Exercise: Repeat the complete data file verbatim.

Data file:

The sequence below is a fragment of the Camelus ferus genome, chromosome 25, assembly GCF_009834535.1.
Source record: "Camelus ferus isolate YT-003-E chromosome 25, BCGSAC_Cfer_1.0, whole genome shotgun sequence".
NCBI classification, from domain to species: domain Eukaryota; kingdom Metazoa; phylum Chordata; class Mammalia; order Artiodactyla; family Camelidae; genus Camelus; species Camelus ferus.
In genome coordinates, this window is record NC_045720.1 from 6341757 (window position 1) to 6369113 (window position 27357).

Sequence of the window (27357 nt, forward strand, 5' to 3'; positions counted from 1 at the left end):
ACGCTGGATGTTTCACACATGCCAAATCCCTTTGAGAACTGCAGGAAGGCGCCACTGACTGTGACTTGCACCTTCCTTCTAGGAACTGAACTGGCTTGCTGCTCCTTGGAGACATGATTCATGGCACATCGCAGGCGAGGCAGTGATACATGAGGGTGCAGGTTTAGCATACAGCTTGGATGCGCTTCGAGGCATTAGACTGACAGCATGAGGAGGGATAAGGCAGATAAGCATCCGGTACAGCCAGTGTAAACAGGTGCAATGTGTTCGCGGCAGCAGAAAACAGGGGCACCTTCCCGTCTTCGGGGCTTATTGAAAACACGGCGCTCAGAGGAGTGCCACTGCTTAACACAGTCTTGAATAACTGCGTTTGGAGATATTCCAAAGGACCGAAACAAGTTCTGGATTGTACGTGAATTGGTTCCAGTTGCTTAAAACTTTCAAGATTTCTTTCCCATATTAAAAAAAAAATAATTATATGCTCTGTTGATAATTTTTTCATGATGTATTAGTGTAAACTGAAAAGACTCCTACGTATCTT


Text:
The sequence below is a fragment of the Camelus ferus genome, chromosome 25, assembly GCF_009834535.1.
Source record: "Camelus ferus isolate YT-003-E chromosome 25, BCGSAC_Cfer_1.0, whole genome shotgun sequence".
NCBI classification, from domain to species: domain Eukaryota; kingdom Metazoa; phylum Chordata; class Mammalia; order Artiodactyla; family Camelidae; genus Camelus; species Camelus ferus.
In genome coordinates, this window is record NC_045720.1 from 6341757 (window position 1) to 6369113 (window position 27357).

Sequence of the window (27357 nt, forward strand, 5' to 3'; positions counted from 1 at the left end):
ACGCTGGATGTTTCACACATGCCAAATCCCTTTGAGAACTGCAGGAAGGCGCCACTGACTGTGACTTGCACCTTCCTTCTAGGAACTGAACTGGCTTGCTGCTCCTTGGAGACATGATTCATGGCACATCGCAGGCGAGGCAGTGATACATGAGGGTGCAGGTTTAGCATACAGCTTGGATGCGCTTCGAGGCATTAGACTGACAGCATGAGGAGGGATAAGGCAGATAAGCATCCGGTACAGCCAGTGTAAACAGGTGCAATGTGTTCGCGGCAGCAGAAAACAGGGGCACCTTCCCGTCTTCGGGGCTTATTGAAAACACGGCGCTCAGAGGAGTGCCACTGCTTAACACAGTCTTGAATAACTGCGTTTGGAGATATTCCAAAGGACCGAAACAAGTTCTGGATTGTACGTGAATTGGTTCCAGTTGCTTAAAACTTTCAAGATTTCTTTCCCATATTAAAAAAAAAATAATTATATGCTCTGTTGATAATTTTTTCATGATGTATTAGTGTAAACTGAAAAGACTCCTACGTATCTT